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Childhood sleep and adolescent CFS/ME: evidence of associations in a UK birth cohort

Discussion in 'General ME/CFS News' started by MeSci, Feb 6, 2018.

  1. MeSci

    MeSci Senior Member (Voting Rights)

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    http://www.sleep-journal.com/article/S1389-9457(18)30017-0/fulltext?cc=y=

    Simon M. Collin, Tom Norris, Paul Gringras, Peter S. Blair, Kate Tilling, Esther Crawley

    Abstract
    Objective
    /Background: Sleep abnormalities are characteristic of chronic fatigue syndrome (CFS, also known as ‘ME’), but it is not known whether sleep might be a causal risk factor for CFS/ME.

    Patients/Methods
    We analysed data from the Avon Longitudinal Study of Parents and Children (ALSPAC) birth cohort. We describe sleep patterns from age 6 months to 11 years in children who were subsequently classified as having (or not having) ‘chronic disabling fatigue’ (CDF, a proxy for CFS/ME) between ages 13-18 years, and investigate associations of sleep duration at age 9 with CDF at age 13, and sleep duration at age 11 with CDF at age 16 years.

    Results
    Children who had CDF during adolescence had shorter nighttime sleep duration from age 6 months to age 11 years, and there was strong evidence that difficulties in going to sleep were more common in children who subsequently developed CDF. The odds of CDF at age 13 were 39% lower (odds ratio (OR) = 0.61, 95% CI 0.43, 0.88) for each additional hour of nighttime sleep at age 9 years, and the odds of CDF at age 16 were 51% lower (OR = 0.49, 95% CI 0.34, 0.70) for each additional hour of nighttime sleep at age 11. Mean nighttime sleep duration at age 9 was 13.9 (95% CI 3.75, 24.0) minutes shorter among children who developed CDF at age 13, and sleep duration at age 11 was 18.7 (95% CI 9.08, 28.4) minutes shorter among children who developed CDF at age 16 (compared with children who did not develop CDF at 13 and 16, respectively).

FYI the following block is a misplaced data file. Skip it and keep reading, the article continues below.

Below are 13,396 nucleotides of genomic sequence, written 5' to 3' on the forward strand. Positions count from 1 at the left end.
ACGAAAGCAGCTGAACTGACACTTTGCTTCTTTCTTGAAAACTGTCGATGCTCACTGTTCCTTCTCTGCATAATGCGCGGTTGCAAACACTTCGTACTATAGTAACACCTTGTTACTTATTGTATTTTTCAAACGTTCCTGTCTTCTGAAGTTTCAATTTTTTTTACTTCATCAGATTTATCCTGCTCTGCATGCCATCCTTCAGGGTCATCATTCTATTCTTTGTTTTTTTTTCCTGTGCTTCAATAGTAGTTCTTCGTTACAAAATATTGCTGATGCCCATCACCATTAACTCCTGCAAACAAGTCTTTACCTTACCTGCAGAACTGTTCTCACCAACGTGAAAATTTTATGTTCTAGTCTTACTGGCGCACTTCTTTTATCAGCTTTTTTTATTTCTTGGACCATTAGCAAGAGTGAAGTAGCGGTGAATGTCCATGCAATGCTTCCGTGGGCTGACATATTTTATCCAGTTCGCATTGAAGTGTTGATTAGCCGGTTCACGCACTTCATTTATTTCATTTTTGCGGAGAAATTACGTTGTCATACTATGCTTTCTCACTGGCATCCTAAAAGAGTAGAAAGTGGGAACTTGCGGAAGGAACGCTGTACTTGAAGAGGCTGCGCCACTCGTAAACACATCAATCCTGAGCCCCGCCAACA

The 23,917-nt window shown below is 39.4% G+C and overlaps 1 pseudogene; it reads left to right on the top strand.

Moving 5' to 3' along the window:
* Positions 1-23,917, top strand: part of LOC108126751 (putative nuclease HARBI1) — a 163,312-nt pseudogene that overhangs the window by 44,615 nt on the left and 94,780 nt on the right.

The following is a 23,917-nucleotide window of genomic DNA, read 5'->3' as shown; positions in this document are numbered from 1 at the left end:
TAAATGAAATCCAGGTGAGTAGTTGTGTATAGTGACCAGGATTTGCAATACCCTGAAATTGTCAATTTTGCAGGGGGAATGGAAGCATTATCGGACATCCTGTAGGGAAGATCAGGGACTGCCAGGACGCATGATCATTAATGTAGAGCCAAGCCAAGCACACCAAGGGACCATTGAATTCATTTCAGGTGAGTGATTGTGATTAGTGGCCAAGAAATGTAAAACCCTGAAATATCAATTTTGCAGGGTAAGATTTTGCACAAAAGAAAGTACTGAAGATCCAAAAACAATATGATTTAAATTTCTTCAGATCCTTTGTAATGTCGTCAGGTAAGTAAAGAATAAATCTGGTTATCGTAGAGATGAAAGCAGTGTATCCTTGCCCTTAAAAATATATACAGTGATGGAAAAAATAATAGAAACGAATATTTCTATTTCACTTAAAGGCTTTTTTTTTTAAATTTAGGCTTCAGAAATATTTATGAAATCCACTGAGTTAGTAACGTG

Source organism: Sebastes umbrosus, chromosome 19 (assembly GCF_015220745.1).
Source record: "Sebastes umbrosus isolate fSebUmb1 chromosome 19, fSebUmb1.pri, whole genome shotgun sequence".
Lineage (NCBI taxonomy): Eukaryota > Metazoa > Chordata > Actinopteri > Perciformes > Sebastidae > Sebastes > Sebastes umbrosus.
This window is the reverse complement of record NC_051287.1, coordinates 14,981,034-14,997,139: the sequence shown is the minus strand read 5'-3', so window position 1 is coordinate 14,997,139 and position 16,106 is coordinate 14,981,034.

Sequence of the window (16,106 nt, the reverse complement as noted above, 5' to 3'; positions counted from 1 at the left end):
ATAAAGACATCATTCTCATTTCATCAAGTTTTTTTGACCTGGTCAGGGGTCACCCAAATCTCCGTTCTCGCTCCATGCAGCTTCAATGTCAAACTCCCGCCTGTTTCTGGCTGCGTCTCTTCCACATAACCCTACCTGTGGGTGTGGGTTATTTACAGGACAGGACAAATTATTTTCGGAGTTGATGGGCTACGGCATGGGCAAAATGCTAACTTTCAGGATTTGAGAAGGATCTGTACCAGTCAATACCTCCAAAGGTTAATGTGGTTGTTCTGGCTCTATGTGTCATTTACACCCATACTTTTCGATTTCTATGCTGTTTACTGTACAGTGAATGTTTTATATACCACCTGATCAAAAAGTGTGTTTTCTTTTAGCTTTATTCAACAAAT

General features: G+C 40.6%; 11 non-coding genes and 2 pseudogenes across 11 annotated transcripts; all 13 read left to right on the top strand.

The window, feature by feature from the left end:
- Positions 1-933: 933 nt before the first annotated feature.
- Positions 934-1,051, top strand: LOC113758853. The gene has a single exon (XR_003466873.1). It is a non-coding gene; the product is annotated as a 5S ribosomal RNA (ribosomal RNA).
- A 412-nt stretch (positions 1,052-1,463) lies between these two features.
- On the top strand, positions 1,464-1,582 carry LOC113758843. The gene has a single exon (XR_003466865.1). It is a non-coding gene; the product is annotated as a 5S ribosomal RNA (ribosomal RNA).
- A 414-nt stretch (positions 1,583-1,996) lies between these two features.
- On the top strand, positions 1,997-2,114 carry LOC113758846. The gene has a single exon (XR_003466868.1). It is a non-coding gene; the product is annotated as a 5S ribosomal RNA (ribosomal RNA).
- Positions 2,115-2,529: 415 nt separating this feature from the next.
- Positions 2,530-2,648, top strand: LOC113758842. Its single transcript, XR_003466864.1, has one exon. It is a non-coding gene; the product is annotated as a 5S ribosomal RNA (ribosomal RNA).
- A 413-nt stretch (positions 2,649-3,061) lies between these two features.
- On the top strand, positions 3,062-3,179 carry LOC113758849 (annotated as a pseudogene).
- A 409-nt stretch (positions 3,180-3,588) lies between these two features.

Conclusions
    Children who develop chronic disabling fatigue in adolescence have shorter nighttime sleep duration throughout early childhood, suggesting that sleep abnormalities may have a causal role in CFS/ME or that sleep abnormalities and CFS/ME are related to a common pathophysiological cause.

    Full text at link.

    (Yes, the usual mob, but they seem to be accepting the possibility of a physical cause)
     
  2. Cheshire

    Cheshire Senior Member (Voting Rights)

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    :mad::mad::mad::mad:
     
  3. guest001

    guest001 Guest

    Even if this study was done on properly defined children (unlikely in this context, but too weak to read the whole shebang to find out) it's just so banal. Like we didn't already know this stuff decades ago.